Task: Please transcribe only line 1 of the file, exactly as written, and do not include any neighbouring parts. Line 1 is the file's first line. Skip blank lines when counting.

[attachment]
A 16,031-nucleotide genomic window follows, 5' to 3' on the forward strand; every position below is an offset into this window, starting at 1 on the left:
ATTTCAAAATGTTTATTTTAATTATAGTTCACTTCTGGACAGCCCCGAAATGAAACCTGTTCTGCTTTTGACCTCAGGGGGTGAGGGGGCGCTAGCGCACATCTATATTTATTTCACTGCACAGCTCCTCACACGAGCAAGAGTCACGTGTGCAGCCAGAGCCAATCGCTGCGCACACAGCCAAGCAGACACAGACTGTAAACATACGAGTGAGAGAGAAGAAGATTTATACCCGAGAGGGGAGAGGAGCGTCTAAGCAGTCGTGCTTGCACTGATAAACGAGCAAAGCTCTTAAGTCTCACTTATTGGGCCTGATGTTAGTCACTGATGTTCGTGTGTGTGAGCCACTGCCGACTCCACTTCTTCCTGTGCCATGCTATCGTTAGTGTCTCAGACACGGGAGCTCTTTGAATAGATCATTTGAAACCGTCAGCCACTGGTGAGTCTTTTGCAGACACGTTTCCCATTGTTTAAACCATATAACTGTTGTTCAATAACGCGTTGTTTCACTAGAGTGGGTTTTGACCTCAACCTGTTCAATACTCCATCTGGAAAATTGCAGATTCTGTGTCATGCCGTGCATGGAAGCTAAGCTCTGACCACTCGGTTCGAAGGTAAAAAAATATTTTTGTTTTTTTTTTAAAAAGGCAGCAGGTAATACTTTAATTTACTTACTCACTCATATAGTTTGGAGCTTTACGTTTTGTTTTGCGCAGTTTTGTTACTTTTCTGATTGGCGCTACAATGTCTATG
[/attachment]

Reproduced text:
A 16,031-nucleotide genomic window follows, 5' to 3' on the forward strand; every position below is an offset into this window, starting at 1 on the left: